Yet, notwithstanding these difficulties, the contagious properties of plague can scarcely be doubted by any unprejudiced person, who peruses the mass of evidence which Mr. Tully has accumulated on the subject. So powerful, indeed, so subtle, so permanent is the poison of plague, conveyed, as it may be, by a fragment of paper carried on the breeze, by an inch of packthread, a lock of wool, or a stray cat, by the most minute particle of susceptible matter, that at first sight the disorder appears as formidable as if we were compelled to inhale it with the common air of heaven. This, however, is far from being the case If plague is contagious, to arrest its progress is difficult ; if infectious, it is impossible. Mr. Tully relates many curious instances of the extraordinary strength of the contagion of plague: the following exhibits at once its power and its caprice. “ The plague was raging in Potami, in Corfu, but the neighbouring town of Melicchia seemed likely to escape. The river Potami Howed between them, and an active police prevented all communication. The churches were closed, and the population daily inspected. Suddenly, a young woman of Melicchia, named Maria Canta, became ill, and died in thirty-six hours. An old relation, whose son had visited Maria, was attacked two days afterwards, and Mr. Tully immediately had recourse to energetic measures to stop the progress of the evil.

The most important step was to discover the source from which Maria had imbibed contagion ; and induced by the exhortations of a Greek priest, the Canta family confessed, that a relation who lived at Potami, and who had since died of plague, had contrived to elude the sentinels, and had thrown from the opposite side of the river four piastres wrapped in a piece of linen, with which Maria was to defray the expense of pruning his vineyard. The mother of Maria had picked them up, and put them in her bosom, but on coming home, gave them to her daughter, who placed them in a box, from which she took them only a few hours before she sickened of plague. By immediate separation of the suspected, Mr. Tully stopped the further progress of the malady.” In the above account we may observe, that the man who threw the money had not the plague at the time, though he had already imparted its poison to the linen— that the mother who first received the piastres, and who nursed her child till she was removed to the hospital, did not take the disorder—that the relation who visited Maria escaped the plague himself, but conveyed it to his mother, who died of it. On one occasion plague was distinctly traced to a small piece of cord attached to a bread-trough, and on another it was proved indisputably, that a skein of cotton occasioned the death of five persons.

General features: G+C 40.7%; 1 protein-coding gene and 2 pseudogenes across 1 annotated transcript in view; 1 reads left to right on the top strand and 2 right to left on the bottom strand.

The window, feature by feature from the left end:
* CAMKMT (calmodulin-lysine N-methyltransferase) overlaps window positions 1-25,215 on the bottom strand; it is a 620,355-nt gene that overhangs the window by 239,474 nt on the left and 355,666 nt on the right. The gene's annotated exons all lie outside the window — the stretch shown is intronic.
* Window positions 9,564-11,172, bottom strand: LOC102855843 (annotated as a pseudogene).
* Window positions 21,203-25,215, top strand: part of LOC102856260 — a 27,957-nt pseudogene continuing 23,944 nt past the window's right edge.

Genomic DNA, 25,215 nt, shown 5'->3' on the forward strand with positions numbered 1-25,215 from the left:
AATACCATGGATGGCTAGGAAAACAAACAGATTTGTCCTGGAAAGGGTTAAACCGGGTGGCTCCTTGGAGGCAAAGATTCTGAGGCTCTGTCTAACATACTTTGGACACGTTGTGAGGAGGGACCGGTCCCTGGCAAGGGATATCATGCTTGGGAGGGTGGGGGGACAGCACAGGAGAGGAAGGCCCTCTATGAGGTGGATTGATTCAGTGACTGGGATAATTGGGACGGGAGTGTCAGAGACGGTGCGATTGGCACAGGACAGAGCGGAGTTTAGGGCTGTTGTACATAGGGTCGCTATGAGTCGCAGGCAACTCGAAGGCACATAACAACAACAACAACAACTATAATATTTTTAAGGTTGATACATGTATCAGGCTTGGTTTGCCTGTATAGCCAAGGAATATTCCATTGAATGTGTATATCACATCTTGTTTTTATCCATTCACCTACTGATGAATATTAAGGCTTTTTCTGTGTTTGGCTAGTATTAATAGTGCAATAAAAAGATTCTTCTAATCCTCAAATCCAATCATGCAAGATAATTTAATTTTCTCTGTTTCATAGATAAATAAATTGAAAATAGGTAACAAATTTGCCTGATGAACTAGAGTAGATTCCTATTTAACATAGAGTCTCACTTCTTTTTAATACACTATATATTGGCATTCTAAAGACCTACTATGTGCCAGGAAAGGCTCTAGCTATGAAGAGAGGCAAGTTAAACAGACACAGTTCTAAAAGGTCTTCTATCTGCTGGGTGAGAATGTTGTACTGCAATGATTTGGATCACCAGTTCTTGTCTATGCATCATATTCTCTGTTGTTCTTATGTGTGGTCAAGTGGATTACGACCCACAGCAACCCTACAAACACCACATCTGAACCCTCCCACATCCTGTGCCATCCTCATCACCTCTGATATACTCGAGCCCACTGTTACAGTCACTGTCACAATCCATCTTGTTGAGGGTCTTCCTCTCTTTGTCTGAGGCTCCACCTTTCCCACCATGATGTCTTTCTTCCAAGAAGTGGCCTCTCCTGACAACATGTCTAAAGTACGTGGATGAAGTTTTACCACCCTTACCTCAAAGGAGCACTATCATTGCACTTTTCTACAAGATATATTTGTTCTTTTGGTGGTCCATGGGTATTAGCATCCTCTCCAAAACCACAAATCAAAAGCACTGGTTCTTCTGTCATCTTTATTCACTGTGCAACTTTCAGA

Instances like these seem to invest plague with powers so extraordinary, that to arrest its progress appears a task too difficult for human means to accomplish. But what De Foe considered "impossible,” Mr. Tully affirms, may be brought to the certainty of a mathematical demonstration;" and he supports this hardy assertion by very powerful proofs. The means which he adopted were exceedingly severe, involving much general inconvenience, much private discomfort; but they were fully justified by strong public necessity, and ultimately saved the communities who groaned under their rigour. The ancient practice was to imprison the sick with their families in their own habitations, and to allow the unsuspected their freedom. The consequences were, that the latter spread the disorder ere they were aware that they had taken it, and that the houses so shut up became reservoirs of future contagion. Mr. Tully's first Plague maxim is “to trust no man,” he encircles the diseased districts with a cordon of military, establishes arrangements for the most vigilant co over inferior assistants, and annexes severe penalties to disobedience. The sick are removed to hospitals, the suspected divided into different grades of suspicion, and the rest of the population confined to their own habitations. Every man's house becomes